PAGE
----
We took a field trip to a straw­ber­ry field on the week­end! It’s some­thing I haven’t done since high school, so I was real­ly look­ing for­ward to it. We got there before 8am to avoid the crowd, and it was a bit rainy so we did­n’t stay very long, but we still had lots of fun!

I was struck by how per­fect­ly shaped the straw­ber­ries were! (and I acci­den­tal­ly pulled off the unripe ones along with it… made a good pho­to but I felt kind of bad…)

Spy­ing on the strawberries…

You can see the rain­drops on Mike’s coat, and also the thorny weed in the low­er right cor­ner! Mike found that the best berries were hid­ing under those thor­ney weeds!

And of course, I made a straw­ber­ry pin to wear for the spe­cial occa­sion :D

Was plan­ning to take a close-up pic­ture of it in the straw­ber­ry bush, but did­n’t get a chance to, so I took a pic­ture at home. This straw­ber­ry thinks that liv­ing is easy with eyes closed.

I did­n’t fol­low any par­tic­u­lar pat­tern to make the straw­ber­ry pin. In fact I ran out of time at the end of the week and had to make it while tak­ing the pub­lic tran­sit. I won­dered whether I should write down the pat­tern… but I did a quick search and found quite a few cro­chet straw­ber­ry pat­terns, and I have a feel­ing that mine would­n’t be too dif­fer­ent from the oth­er pat­terns, so it might be kind of redun­dant if I write anoth­er one… But if you’re real­ly inter­est­ed let me know and I’ll write it! It’s rather sim­ple so it won’t take me too long to put it together :)

Have a sweet Monday!


A giant piz­za slice! (and pan­cake!) give away at My Paper Crane!

I like mak­ing tiny food plush, but this giant piz­za slice look so hugable, I just NEED to have it on my couch! For hug­ging! While watch­ing TV! Or to just sit beside it and cro­chet all after­noon, while drink­ing tea… sigh… So I entered the give away. I’ve nev­er won any give away, but I will try any­way… And please check out the site own­er’s oth­er food and non-food plush­es too! They’re all soooo adorable…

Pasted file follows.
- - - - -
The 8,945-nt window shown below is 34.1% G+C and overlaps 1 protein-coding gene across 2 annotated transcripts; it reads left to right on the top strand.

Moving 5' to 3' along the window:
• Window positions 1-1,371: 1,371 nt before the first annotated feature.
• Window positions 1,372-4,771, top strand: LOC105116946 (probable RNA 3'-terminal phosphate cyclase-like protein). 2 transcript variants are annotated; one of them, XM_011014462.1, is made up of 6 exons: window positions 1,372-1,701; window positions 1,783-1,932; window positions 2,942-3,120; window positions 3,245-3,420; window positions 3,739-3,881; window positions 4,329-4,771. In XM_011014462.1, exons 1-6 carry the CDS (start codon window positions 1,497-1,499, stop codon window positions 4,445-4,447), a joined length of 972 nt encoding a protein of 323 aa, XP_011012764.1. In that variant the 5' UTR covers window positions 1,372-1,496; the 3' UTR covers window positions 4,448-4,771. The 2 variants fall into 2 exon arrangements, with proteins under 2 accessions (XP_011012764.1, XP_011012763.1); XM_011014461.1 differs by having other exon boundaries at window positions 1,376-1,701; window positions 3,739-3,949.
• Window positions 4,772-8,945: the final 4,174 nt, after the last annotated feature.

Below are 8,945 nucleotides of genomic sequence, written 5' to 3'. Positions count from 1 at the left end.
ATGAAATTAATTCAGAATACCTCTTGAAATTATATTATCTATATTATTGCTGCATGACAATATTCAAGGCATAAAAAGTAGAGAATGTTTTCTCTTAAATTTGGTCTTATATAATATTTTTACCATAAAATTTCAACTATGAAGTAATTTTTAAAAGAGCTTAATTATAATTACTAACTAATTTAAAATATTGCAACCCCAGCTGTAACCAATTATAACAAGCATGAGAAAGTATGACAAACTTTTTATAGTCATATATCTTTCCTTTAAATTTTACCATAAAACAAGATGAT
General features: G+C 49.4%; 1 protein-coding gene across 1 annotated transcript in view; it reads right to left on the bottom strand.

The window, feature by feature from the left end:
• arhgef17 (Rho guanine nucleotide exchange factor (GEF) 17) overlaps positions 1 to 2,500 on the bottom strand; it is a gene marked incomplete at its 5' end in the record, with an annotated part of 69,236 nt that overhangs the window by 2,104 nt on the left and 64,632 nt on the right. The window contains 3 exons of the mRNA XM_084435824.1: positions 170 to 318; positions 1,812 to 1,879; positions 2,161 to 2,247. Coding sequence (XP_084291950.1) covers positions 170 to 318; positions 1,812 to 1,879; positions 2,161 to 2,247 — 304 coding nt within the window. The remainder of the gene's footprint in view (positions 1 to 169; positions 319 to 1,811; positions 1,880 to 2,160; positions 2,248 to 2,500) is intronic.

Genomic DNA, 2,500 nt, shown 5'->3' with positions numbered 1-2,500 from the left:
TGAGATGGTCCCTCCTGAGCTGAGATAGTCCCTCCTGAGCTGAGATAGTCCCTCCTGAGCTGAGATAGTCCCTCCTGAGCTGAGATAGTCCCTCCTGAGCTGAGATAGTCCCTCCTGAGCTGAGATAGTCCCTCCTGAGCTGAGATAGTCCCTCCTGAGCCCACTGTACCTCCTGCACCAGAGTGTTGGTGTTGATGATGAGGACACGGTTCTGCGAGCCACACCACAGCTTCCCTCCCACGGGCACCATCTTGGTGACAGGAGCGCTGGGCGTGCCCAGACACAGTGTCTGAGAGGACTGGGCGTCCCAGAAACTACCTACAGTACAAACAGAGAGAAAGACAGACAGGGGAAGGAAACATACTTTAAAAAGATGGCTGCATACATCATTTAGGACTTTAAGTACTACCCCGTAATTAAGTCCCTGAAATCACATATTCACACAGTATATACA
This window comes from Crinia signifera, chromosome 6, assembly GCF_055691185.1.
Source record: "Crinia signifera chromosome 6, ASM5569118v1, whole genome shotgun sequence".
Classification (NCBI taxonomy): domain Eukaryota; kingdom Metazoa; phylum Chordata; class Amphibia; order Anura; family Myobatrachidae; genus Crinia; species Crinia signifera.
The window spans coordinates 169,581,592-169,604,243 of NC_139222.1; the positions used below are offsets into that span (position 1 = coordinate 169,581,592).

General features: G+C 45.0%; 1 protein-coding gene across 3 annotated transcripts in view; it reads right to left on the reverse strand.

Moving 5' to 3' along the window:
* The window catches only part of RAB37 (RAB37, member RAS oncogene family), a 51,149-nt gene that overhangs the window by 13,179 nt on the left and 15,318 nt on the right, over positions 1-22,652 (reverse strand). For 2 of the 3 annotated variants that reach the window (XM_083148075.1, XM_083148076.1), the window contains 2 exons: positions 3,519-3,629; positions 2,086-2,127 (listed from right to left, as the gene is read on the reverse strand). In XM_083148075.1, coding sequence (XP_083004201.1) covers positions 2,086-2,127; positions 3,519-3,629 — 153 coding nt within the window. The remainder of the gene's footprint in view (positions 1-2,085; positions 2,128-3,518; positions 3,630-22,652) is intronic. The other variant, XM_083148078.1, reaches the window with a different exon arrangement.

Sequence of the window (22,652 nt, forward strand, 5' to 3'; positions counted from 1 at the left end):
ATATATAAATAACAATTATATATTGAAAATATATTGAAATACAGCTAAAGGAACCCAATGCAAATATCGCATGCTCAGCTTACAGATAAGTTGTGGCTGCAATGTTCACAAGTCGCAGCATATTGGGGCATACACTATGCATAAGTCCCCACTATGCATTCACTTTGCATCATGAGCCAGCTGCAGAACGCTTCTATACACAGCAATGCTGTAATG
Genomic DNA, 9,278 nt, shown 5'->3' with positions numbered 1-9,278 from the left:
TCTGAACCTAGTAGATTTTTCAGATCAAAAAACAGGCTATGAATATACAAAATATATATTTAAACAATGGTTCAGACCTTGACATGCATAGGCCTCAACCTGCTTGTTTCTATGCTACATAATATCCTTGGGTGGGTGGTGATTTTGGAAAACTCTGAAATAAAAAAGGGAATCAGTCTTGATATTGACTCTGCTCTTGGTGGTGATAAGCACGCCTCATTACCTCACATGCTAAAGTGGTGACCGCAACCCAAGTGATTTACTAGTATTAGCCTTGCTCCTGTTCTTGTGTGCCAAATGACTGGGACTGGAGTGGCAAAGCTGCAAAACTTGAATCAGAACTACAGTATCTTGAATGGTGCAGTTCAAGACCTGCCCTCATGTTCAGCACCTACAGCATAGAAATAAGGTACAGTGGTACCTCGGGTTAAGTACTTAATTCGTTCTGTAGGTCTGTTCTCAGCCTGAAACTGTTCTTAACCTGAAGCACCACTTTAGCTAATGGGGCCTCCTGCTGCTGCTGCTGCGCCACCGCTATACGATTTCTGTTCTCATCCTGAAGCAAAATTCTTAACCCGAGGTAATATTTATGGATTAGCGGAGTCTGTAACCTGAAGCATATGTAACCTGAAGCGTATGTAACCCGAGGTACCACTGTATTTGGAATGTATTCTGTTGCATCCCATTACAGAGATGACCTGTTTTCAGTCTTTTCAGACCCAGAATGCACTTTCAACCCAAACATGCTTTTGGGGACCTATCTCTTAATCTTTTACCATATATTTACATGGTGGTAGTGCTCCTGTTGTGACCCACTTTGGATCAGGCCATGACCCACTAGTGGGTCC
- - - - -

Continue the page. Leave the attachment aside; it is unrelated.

There’s a lot of gen­eros­i­ty in the craft­ing com­mu­ni­ty, I’ve noticed :D Lots of shar­ing of pat­terns, ideas, prod­ucts, encour­age­ment, inspi­ra­tions… it’s just a great place to be in, and I’m start­ing to look for ways to par­tic­i­pate more and per­haps make some new friends…

Hope you have a love­ly Sun­day! I will have updates about my lat­est adven­tures short­ly :D

Think… summery… thoughts…

I hope every­one enjoyed sum­mer sol­stice yes­ter­day! Today is rainy and grey, with many rainy and grey days in the fore­cast, so I thought I would write about some­thing sum­mery… like flavoured ice cubes!

A while ago I stum­bled upon this post at the Idea Room about mak­ing fresh fruit pop­si­cles, and I was so deter­mined to make them because it’s such a sim­ple yet bril­liant idea and the berries and kiwis just look so fab­u­lous in the pic­tures. There is just one prob­lem — I don’t have a pop­si­cle mold. The only thing I have that’s sim­i­lar to a pop­si­cle mold is an ice tray. So this sparked an idea of mak­ing flavoured ice cubes!